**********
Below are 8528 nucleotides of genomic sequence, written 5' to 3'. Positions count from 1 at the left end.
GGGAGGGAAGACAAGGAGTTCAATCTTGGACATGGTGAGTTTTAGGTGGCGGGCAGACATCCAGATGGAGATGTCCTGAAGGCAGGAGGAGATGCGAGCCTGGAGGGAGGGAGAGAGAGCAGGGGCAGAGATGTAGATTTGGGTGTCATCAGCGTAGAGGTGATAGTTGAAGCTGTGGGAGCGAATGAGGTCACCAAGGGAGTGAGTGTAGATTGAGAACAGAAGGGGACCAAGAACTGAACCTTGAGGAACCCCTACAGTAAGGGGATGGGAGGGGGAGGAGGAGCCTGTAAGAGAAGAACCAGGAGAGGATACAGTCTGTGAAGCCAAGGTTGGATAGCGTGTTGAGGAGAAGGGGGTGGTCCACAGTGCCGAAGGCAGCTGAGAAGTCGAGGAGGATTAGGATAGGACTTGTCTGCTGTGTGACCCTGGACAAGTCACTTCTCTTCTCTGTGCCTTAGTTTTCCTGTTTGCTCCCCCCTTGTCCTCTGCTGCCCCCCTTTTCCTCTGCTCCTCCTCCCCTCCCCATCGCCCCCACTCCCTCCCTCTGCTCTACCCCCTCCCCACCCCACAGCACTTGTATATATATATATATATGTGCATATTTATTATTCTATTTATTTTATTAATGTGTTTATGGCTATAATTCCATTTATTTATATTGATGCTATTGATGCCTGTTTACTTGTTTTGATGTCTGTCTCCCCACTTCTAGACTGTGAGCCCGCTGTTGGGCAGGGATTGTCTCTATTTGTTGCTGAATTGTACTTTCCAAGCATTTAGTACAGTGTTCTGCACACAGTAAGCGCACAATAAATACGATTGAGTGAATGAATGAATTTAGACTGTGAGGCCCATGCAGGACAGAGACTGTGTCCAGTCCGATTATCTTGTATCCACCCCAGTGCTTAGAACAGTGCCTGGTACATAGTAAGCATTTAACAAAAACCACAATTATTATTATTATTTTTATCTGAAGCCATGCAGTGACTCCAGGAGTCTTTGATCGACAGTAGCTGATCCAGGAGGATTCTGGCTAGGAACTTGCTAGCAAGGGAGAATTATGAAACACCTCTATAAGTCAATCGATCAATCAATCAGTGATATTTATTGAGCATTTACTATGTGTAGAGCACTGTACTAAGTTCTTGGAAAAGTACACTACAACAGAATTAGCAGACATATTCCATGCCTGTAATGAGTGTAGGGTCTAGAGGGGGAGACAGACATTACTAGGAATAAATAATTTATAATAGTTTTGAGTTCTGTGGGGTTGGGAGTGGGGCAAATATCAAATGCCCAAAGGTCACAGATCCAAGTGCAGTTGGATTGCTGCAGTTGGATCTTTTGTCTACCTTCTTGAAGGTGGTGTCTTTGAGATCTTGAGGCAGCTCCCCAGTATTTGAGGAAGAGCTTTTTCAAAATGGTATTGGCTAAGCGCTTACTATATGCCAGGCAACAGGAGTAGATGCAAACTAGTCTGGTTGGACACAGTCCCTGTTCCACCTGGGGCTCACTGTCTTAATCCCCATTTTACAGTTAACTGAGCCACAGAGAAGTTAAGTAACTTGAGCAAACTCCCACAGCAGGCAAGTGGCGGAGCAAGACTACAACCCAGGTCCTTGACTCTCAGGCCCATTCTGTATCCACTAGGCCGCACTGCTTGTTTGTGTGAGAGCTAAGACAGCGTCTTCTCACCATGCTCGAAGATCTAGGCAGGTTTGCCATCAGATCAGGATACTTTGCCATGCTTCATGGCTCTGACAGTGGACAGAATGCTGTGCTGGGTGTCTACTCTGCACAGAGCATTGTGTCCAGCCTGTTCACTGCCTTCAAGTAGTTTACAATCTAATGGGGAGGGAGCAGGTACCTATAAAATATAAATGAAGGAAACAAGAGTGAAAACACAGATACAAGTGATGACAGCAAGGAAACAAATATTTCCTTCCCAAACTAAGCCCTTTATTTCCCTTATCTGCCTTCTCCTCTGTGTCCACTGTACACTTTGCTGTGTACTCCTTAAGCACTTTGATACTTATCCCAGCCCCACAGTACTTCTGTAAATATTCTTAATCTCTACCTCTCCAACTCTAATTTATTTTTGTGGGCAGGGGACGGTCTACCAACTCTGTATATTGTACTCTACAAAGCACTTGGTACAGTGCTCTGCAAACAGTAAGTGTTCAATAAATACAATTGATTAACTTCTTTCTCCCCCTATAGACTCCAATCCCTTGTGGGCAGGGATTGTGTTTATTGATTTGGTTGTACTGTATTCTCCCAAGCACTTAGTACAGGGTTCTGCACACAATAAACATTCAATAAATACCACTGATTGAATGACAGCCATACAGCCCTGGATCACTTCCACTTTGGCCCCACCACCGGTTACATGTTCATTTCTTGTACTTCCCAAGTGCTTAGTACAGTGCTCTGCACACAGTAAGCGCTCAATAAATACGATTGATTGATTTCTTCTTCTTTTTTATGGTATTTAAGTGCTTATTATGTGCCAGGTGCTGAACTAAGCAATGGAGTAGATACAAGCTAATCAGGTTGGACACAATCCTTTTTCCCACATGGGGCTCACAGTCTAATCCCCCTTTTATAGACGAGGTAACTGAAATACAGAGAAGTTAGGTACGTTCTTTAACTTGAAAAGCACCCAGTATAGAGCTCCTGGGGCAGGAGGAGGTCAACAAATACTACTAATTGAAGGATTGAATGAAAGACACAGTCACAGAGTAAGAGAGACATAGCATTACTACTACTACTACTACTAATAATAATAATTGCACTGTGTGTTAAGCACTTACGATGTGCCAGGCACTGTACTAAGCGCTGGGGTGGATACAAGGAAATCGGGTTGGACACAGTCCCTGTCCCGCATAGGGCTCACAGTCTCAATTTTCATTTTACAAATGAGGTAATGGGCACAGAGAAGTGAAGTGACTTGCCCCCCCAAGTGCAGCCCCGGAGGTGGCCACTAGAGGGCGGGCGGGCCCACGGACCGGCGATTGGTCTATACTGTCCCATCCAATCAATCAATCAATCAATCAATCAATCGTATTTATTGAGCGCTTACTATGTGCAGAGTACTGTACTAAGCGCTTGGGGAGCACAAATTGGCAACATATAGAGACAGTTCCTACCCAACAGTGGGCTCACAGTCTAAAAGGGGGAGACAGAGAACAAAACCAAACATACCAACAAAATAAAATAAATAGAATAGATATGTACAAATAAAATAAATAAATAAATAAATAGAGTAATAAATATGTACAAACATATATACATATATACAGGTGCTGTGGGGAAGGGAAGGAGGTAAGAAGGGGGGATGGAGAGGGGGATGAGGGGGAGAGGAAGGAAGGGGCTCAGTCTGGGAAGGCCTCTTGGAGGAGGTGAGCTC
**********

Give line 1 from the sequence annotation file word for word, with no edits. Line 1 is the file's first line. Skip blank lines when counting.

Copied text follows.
Below are 8528 nucleotides of genomic sequence, written 5' to 3'. Positions count from 1 at the left end.